Twenty-three players in total (13 forwards, seven defensemen and three goaltenders) will travel with Team Canada to Ufa, Russia for the tournament, and Jenner is almost certain to be among that group.
It would be his second consecutive year representing Canada at the World Junior, and he proved last year that he can be an impactful player on the world's stage.
"He's a real key ingredient -- a big time ingredient -- for Team Canada, no question," Davidson told BlueJackets.com today. "I think his role will be somewhat similar to what he's played this year with Oshawa. He's a mature player for his age, he's got the experience of having played in this tournament last winter."
"He provides a lot of energy, and which you start to package that all together and look at a short-term tournament, you have to like that."
The 19-year-old defenseman has people around college hockey talking, stepping right into the action for the University of Minnesota as a freshman. He's played both defense and the wing for head coach Don Lucia's club, which has been been one of the best in college hockey so far this season.
Reilly has two goals and eight assists in 17 games for Minnesota while carrying a +5 rating. He scored his first collegiate goal on Nov. 23 against Vermont in a 5-1 win, but his latest tally is worthy of a video highlight.
Though it wasn't the most desirable of results for the Gophers on Saturday night -- Reilly's goal gave them a 4-1 lead that would evaporate into a 4-4 tie -- they took three of four points on the weekend to keep pace in the WCHA.
And before we get to the highlight, let's talk about ties. Why can't we have a final outcome? I saw a tie this weekend between Ohio State and Robert Morris at 84 Lumber Arena in Pittsburgh, and it's such an empty feeling leaving the rink (probably more empty than a loss). *end rant*
Maybe it's just me being too dramatic, which is quite possible. Anyway, enjoy the clip and if you loathe ties as much as I do, let me know in the comments section or send me a tweet @RobMixer.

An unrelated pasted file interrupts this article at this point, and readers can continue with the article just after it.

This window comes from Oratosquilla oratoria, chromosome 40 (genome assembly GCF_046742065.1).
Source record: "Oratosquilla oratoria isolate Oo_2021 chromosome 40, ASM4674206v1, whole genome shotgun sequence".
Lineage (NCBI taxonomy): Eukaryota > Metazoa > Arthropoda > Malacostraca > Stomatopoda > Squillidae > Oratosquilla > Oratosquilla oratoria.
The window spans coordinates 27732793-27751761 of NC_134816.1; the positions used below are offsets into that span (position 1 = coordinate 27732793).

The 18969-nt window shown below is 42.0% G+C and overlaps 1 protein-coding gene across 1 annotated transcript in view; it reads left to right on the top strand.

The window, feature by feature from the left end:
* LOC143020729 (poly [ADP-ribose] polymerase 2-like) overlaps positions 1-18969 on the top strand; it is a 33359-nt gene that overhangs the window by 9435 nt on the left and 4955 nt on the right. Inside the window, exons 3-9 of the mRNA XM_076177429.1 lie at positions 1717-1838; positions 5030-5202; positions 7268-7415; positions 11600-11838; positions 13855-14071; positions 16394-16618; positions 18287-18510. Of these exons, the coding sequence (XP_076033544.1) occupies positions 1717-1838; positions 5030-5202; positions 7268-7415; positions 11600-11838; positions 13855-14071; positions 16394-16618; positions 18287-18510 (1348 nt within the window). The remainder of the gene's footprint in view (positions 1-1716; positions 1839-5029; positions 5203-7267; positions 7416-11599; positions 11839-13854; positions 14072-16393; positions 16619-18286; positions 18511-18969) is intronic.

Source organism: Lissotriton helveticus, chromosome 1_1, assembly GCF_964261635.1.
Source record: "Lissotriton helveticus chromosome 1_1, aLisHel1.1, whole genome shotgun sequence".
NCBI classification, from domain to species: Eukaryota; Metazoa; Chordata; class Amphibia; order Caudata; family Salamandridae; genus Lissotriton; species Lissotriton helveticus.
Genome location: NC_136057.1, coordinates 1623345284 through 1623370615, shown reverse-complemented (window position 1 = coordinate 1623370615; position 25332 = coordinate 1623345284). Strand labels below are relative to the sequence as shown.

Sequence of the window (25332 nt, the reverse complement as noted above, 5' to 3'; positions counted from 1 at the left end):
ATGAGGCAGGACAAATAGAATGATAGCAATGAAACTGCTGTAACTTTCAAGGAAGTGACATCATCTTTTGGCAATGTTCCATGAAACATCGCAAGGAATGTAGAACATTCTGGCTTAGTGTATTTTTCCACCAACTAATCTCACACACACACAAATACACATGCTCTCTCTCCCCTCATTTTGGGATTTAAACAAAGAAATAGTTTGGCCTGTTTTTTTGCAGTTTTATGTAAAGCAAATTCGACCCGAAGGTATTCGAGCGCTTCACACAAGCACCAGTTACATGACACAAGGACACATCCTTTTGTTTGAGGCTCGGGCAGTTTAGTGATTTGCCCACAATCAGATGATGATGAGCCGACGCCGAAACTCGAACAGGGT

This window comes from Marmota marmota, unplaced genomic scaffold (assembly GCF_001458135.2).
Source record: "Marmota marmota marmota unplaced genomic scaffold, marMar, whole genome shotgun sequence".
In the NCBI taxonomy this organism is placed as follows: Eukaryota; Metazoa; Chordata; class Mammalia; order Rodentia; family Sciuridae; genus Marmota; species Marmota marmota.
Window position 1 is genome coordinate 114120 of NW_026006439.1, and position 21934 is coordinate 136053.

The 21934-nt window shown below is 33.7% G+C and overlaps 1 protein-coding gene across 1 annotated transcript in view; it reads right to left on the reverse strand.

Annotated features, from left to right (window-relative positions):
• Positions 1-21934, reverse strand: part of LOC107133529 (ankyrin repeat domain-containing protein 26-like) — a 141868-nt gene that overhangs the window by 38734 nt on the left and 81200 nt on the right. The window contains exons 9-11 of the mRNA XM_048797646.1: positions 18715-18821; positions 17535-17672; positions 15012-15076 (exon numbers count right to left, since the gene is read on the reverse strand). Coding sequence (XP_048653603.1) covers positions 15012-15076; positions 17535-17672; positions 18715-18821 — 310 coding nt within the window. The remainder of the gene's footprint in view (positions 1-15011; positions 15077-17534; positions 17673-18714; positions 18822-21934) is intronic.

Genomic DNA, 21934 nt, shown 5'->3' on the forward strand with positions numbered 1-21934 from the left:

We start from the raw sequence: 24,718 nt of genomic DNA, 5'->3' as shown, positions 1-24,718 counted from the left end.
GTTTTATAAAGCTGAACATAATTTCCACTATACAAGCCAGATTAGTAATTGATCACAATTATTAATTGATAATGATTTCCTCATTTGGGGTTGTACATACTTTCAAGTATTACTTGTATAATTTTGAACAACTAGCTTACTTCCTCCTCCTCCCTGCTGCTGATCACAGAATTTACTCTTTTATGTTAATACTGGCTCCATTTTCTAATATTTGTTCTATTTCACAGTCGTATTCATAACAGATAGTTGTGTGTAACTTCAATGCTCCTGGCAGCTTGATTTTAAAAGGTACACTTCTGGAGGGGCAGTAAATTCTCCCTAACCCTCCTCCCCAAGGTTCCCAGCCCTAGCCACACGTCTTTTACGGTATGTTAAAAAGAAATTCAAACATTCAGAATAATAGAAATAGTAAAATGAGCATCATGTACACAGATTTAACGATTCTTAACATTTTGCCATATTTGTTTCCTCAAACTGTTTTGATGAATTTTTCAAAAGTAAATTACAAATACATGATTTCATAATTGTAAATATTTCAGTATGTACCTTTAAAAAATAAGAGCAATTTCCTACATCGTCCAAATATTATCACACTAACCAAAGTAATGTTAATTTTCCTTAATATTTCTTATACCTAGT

Brad Larsen is a master of the day-to-day as a head coach, and while it's difficult to ignore the Falcons' place atop the conference standings, he will want his team's sole focus on tonight's game at Mile One Centre.
Springfield was caught flat-footed to begin last night's game, and the IceCaps scored just over two minutes into the contest and got the building going early. But a gritty power play goal by captain Ryan Craig seemed to calm things down in the second period, and once the Falcons got the lead goal, they did what they do best and made it stand.
There was some adversity along the way, and the crowd got back into the game in the third period when St. John's got goals from Kevin Clark and Ray Sawada, the latter tying the game at 3-3.
Cam Atkinson's quick counter was the game-winner with 4:06 to play and it set the stage for another important game tonight (for both sides). Springfield kept pace with first-place Syracuse last night and a loss by the IceCaps kept them tied for second in the Atlantic Division.
Curtis McElhinney was darn good last night, too, and there were several sequences where it looked as if the IceCaps were due for a goal, but the veteran goaltender was solid.
St. John's brought the house in the third period, and after they tied the game, they were repeatedly frustrated by McElhinney.
Let's go through some notable items in advance of tonight's game:
-- With a 5-3 win last night, the Falcons have scored five goals in five consecutive road games. They have the AHL's top road record (7-1-1), and when you can score at-will as they have, it's easy to see why they've had so much success.
-- Somehow, Atkinson had a four-point night last night and wasn't awarded one of the game's three stars. I'm sure he will be just fine with the win, but hard to fathom a guy with the game-winner and three other points couldn't crack the list.
-- A two-point outing for Jonathan Audy-Marchessault last night put him third in the AHL scoring race. His 17 assists are tops among all Falcons, and second-most in the entire league.
-- Springfield notched a power play goal last night, marking the 17th time in 21 games they have done so this season. The Falcons power play now sits at 21.8 percent, which is the fifth-best efficiency in the league.
-- How about the Falcons' league-leading goal differential? They're at +30 after a two-goal margin on Friday.
The overwhelming majority of travel in the American Hockey League is done by charter bus.
For those rare occasions that require an airplane, a great deal of planning is required to make sure everyone gets where they need to go. The Springfield Falcons are in that boat (or plane?) this weekend, making their only trip to maritime Canada to face the St. John's IceCaps in scenic Newfoundland.
If you follow Falcons broadcaster Mike Kelly on Twitter -- and you should -- you would know that the team's path to St. John's was a lengthy one. The team bus left Springfield just before 3 a.m. on Thursday and shuttled the traveling party to Boston, where they would be flying into Toronto.
From Toronto, another flight took them to one of the easternmost cities in Canada to cap off a 12-hour excursion: quaint, breezy St. John's, home of the Winnipeg Jets' top affiliate.
And the IceCaps, while not the most convenient of opponents in terms of travel, are familiar with the Falcons after opening their season at MassMutual Center.